For those who are new to us or to writing fanfic
Feb 06 2014
 
The forum contains many entries designed to help new writers find and please betas, and to help them with their own self-edits and proofreading.  Each entry, in addition to the original post, contains all the comments that appeared after it was posted, many of which contain even more helpful information.  I'm rereading a lot of these older threads both to bring them up again so that newbies can see and access them, and also so that I can look over the ones I've contributed in case I want to change or add or subtract something based on my new experiences in the past few years.  So far, I'm finding that they all stand up pretty well. *is pleased*  But I do want them to seem more current, so I'll be adding something to each one to bring it forward and make it easier for newbies to find them. (ETA - I don't think I can do that with each one. There are too many. Suffice it to say that most of the help can be found in the Forum - Writing - General Tips section.)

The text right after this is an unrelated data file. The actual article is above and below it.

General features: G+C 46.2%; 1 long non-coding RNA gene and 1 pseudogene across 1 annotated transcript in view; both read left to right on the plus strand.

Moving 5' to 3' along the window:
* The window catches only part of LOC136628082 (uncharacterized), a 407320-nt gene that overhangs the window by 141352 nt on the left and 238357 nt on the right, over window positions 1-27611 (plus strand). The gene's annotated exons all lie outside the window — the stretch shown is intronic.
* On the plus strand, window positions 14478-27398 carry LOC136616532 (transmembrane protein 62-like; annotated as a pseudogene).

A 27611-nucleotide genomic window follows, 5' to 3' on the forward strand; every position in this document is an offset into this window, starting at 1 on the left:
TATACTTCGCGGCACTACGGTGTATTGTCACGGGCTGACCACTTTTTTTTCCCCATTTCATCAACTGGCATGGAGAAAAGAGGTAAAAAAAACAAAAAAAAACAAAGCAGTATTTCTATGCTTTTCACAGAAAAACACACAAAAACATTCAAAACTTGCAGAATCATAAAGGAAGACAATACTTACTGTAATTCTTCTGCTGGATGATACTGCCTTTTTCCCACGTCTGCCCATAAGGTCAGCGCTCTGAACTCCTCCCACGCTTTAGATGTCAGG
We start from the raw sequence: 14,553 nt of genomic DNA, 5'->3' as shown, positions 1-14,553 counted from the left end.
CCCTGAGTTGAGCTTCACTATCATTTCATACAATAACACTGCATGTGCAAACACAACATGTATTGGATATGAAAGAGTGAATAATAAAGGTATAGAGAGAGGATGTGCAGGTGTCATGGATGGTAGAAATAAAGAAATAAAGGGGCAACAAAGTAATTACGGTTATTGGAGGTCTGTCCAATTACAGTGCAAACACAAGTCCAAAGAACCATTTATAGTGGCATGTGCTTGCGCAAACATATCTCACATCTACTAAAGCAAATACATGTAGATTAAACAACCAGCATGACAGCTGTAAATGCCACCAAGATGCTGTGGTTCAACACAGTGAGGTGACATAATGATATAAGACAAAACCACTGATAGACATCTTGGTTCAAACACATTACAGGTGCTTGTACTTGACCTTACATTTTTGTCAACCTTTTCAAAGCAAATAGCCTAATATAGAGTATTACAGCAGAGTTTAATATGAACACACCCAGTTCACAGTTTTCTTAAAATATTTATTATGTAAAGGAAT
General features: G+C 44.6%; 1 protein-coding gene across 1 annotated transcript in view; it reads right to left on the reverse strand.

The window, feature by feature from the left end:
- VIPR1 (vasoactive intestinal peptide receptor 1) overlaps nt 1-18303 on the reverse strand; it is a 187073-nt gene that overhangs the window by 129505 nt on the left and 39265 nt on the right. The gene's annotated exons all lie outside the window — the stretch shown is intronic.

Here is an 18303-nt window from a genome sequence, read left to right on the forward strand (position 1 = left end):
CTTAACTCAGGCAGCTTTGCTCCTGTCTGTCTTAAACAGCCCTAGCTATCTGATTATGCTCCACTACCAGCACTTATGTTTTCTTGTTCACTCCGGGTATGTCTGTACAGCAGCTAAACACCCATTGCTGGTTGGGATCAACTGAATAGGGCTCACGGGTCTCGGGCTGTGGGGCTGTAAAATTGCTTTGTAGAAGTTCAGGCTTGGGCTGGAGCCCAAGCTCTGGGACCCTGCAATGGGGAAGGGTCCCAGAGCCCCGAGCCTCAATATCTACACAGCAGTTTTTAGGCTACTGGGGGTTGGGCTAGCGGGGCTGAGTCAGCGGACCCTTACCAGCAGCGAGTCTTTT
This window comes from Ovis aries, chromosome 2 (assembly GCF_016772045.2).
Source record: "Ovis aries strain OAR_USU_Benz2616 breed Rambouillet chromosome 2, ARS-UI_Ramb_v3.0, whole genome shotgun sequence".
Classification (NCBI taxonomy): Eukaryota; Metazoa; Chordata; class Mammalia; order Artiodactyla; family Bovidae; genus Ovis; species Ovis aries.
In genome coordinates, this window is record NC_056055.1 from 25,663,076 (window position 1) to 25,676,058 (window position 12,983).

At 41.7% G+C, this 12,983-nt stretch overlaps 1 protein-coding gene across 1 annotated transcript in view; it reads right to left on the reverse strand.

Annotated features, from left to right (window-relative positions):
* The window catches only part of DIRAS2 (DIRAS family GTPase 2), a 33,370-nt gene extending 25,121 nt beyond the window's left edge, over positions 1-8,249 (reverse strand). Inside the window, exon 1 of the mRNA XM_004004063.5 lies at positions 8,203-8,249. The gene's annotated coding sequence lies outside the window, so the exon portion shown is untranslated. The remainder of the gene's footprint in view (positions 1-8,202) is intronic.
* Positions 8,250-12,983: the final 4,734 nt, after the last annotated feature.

The rules for punctuation and grammar are just that - rules. They usually aren't negotiable (although there is room for argument about commas sometimes) and should be followed to the best of your ability. Ditto for spelling, although there will be differences between American spelling and British on many words.  I will post a funny anecdote about that on the forum....

The "rules" for writing well are a bit more flexible and are subject to personal preferences to some extent.  However, there are many writing quirks that are very common for new authors that really could use, if not complete discarding, at least some judicious paring; so a hard look at the writing "rules" and tips presented on the forum would be a good idea. "Never say never" and "Learn from the best" might be two thoughts to keep in mind when trying to adapt your style to something that will please the most people. When in doubt, feel free to ask someone on the beta list or who has posted frequently on the forum to look at a small sample of something you're worried about and get their opinion on it. A good opinion sharer will give you the reasons for objecting to something so that you will #1, understand better why it isn't considered "good" writing, and #2 be able to make an informed decision if you decide to incorporate into your work anyway. 
by slaymesoftly
 

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